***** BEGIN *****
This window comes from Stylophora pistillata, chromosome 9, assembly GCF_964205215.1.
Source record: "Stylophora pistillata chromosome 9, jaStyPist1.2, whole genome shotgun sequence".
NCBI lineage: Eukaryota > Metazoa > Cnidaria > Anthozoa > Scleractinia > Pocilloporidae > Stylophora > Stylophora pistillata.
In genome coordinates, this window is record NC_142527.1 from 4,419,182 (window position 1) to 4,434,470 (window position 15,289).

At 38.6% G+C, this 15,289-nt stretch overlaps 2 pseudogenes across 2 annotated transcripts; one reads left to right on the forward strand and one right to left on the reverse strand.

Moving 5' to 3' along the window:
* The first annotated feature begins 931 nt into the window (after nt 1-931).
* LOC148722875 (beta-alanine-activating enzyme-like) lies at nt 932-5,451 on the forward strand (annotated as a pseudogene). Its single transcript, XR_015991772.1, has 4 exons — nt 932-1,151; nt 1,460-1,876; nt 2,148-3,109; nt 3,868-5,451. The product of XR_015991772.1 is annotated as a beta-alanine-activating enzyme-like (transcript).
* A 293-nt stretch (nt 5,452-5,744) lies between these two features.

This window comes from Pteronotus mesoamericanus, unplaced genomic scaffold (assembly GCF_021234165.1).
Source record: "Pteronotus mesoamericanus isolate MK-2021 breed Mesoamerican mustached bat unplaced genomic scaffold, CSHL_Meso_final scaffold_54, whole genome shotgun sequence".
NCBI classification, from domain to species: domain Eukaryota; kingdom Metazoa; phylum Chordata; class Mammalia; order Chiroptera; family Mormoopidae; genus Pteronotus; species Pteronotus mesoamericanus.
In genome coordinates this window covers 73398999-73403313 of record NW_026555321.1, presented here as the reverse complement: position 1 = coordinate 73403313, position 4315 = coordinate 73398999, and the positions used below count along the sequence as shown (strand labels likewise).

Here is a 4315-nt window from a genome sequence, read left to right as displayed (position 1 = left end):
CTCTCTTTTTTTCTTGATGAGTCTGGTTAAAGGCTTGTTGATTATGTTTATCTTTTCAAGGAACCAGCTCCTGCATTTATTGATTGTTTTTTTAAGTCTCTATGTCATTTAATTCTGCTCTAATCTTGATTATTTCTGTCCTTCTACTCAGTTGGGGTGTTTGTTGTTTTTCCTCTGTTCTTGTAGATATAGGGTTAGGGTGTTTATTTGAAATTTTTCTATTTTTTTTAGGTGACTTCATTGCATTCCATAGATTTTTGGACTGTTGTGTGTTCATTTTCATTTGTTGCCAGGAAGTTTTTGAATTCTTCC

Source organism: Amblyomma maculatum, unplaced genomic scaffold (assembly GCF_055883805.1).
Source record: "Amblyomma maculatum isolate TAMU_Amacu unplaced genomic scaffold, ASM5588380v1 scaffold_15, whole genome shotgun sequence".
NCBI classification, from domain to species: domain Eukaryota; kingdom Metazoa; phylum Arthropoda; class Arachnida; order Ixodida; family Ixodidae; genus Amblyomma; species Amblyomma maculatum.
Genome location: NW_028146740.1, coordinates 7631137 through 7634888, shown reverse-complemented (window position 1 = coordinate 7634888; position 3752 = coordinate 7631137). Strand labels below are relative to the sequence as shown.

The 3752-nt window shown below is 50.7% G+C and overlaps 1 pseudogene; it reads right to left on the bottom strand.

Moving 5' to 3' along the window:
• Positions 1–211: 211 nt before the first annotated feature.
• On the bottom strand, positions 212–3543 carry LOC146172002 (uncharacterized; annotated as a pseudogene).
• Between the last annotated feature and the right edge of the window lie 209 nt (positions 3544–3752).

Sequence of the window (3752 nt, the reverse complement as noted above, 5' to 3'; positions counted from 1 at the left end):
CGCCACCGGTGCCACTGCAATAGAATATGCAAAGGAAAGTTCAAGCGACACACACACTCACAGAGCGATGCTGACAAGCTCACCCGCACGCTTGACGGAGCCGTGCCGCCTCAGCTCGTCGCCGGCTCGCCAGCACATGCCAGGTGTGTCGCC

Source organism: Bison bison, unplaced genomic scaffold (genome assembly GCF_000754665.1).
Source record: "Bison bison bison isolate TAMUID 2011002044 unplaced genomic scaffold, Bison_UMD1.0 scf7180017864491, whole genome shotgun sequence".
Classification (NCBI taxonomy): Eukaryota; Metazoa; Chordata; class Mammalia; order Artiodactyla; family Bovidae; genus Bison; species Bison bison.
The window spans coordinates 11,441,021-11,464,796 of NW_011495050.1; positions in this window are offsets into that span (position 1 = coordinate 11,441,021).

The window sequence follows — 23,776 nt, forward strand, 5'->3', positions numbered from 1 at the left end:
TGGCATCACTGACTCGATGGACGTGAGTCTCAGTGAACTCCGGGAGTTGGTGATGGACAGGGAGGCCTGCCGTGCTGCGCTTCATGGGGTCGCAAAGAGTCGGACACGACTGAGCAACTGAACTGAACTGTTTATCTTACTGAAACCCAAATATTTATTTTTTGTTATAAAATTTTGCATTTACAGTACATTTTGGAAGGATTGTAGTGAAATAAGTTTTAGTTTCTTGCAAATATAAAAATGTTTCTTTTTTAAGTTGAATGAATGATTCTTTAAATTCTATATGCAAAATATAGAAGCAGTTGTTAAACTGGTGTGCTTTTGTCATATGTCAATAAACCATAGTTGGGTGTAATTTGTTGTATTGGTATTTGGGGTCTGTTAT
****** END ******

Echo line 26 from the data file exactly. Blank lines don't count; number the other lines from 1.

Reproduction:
CGCCACCGGTGCCACTGCAATAGAATATGCAAAGGAAAGTTCAAGCGACACACACACTCACAGAGCGATGCTGACAAGCTCACCCGCACGCTTGACGGAGCCGTGCCGCCTCAGCTCGTCGCCGGCTCGCCAGCACATGCCAGGTGTGTCGCC